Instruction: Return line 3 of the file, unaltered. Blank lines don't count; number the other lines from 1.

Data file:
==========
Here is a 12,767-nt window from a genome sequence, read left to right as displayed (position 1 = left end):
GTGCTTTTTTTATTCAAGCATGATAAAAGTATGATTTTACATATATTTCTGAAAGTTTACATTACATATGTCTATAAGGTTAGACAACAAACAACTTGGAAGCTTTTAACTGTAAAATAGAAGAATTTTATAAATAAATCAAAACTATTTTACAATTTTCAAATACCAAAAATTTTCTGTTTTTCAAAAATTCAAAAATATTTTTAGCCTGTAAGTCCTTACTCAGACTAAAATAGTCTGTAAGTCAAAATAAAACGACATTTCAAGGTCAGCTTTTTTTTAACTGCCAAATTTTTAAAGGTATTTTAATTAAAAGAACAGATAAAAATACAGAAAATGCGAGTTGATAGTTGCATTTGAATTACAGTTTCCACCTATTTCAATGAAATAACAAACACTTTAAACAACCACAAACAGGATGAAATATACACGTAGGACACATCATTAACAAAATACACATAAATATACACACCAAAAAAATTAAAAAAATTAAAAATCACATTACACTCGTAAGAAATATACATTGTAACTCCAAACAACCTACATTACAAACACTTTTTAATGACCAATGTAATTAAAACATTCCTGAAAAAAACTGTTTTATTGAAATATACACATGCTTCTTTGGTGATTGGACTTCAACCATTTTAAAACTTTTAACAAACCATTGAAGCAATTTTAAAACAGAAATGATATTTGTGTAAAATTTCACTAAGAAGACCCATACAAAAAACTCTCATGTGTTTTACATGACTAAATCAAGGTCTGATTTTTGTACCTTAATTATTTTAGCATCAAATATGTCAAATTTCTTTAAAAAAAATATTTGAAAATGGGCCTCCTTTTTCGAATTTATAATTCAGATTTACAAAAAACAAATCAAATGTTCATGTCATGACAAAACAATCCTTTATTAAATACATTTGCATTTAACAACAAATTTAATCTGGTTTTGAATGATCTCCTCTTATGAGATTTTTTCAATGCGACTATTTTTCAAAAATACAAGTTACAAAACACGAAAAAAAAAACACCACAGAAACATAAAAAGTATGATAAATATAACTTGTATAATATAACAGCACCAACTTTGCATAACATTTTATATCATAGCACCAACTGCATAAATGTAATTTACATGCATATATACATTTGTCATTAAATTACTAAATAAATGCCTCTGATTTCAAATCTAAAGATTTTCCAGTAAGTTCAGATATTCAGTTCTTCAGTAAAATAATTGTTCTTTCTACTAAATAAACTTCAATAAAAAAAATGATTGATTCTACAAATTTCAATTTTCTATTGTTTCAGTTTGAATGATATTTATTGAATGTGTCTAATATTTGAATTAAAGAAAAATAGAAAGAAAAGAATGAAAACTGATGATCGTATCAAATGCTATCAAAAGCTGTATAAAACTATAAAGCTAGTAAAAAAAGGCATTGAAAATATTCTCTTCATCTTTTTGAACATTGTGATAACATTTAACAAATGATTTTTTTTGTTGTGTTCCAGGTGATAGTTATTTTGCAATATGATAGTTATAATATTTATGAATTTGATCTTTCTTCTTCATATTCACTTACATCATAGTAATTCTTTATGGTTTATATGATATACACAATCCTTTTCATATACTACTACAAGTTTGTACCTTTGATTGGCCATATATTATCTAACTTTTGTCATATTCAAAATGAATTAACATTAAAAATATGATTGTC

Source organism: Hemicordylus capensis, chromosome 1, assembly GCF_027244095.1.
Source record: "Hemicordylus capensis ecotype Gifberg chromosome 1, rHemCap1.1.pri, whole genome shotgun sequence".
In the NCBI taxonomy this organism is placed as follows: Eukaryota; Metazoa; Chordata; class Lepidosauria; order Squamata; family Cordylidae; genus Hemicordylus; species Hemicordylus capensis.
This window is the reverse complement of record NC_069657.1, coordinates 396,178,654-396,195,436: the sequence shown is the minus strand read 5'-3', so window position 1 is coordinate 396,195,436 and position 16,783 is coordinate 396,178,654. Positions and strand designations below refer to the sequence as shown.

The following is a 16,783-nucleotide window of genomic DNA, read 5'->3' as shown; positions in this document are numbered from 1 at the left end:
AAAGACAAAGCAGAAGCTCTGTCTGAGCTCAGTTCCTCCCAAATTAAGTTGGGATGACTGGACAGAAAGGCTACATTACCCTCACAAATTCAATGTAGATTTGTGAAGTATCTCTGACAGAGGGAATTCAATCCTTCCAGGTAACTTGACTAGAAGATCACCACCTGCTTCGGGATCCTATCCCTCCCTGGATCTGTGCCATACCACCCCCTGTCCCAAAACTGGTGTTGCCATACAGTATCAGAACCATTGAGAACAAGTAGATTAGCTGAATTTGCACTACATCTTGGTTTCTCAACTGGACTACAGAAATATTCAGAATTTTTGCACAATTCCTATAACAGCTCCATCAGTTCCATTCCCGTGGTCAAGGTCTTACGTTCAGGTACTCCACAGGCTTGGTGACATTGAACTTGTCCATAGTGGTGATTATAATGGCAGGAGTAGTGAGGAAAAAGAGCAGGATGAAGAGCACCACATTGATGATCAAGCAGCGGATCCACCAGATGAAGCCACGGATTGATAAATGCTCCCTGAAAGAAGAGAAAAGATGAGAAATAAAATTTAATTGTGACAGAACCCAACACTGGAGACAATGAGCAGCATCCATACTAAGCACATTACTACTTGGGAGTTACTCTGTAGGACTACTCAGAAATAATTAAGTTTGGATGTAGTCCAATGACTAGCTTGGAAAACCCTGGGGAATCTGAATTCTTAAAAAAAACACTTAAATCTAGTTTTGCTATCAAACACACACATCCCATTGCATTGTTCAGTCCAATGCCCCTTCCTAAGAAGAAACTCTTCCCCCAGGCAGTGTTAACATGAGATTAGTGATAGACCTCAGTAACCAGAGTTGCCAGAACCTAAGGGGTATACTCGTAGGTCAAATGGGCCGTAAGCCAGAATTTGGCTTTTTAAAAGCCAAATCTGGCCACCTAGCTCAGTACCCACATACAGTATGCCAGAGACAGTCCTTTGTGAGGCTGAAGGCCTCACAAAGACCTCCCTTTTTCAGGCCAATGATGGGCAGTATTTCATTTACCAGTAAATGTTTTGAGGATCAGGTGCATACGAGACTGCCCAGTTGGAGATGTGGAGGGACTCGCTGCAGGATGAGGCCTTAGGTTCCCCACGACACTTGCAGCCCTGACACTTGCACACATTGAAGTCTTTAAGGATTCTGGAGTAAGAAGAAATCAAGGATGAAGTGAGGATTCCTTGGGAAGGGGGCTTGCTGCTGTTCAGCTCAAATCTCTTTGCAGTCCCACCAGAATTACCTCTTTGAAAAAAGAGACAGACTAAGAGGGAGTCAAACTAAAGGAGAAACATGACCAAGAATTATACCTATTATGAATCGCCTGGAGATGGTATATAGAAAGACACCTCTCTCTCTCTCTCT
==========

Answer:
Source organism: Hemicordylus capensis, chromosome 1, assembly GCF_027244095.1.